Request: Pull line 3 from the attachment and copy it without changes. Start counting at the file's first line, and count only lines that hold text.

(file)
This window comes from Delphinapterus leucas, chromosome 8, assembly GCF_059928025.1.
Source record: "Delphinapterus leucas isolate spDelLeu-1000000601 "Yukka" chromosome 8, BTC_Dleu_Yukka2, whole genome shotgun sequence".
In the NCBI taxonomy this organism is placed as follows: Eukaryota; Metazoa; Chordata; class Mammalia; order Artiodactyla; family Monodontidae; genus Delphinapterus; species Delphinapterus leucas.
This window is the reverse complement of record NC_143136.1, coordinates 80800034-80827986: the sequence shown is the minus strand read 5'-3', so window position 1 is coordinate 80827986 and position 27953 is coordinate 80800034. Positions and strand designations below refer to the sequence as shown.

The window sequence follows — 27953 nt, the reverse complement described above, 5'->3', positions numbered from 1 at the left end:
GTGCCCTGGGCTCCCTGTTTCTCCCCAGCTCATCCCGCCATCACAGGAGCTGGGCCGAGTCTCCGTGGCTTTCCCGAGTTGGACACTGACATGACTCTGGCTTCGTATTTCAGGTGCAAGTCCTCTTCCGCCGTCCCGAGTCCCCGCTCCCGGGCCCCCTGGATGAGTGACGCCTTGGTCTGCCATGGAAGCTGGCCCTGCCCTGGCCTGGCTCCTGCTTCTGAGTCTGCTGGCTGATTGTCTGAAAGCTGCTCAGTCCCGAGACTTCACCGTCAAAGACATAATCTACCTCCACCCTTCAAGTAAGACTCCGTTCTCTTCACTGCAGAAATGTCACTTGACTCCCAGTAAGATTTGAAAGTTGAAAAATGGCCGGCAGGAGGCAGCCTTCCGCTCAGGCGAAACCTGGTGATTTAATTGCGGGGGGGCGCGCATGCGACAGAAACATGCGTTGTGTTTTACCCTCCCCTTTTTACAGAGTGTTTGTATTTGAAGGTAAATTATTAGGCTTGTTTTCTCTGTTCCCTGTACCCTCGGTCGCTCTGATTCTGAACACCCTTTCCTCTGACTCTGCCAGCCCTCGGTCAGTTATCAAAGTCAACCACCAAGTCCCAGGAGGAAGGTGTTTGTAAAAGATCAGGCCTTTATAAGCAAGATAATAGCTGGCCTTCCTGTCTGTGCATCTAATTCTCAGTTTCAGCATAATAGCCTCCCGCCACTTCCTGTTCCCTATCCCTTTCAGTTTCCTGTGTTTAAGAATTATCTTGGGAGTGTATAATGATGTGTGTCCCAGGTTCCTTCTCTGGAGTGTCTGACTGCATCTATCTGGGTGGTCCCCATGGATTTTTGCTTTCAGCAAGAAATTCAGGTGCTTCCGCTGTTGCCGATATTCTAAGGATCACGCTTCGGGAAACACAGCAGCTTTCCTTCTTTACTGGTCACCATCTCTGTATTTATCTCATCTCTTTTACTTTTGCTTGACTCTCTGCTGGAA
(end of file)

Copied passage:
In the NCBI taxonomy this organism is placed as follows: Eukaryota; Metazoa; Chordata; class Mammalia; order Artiodactyla; family Monodontidae; genus Delphinapterus; species Delphinapterus leucas.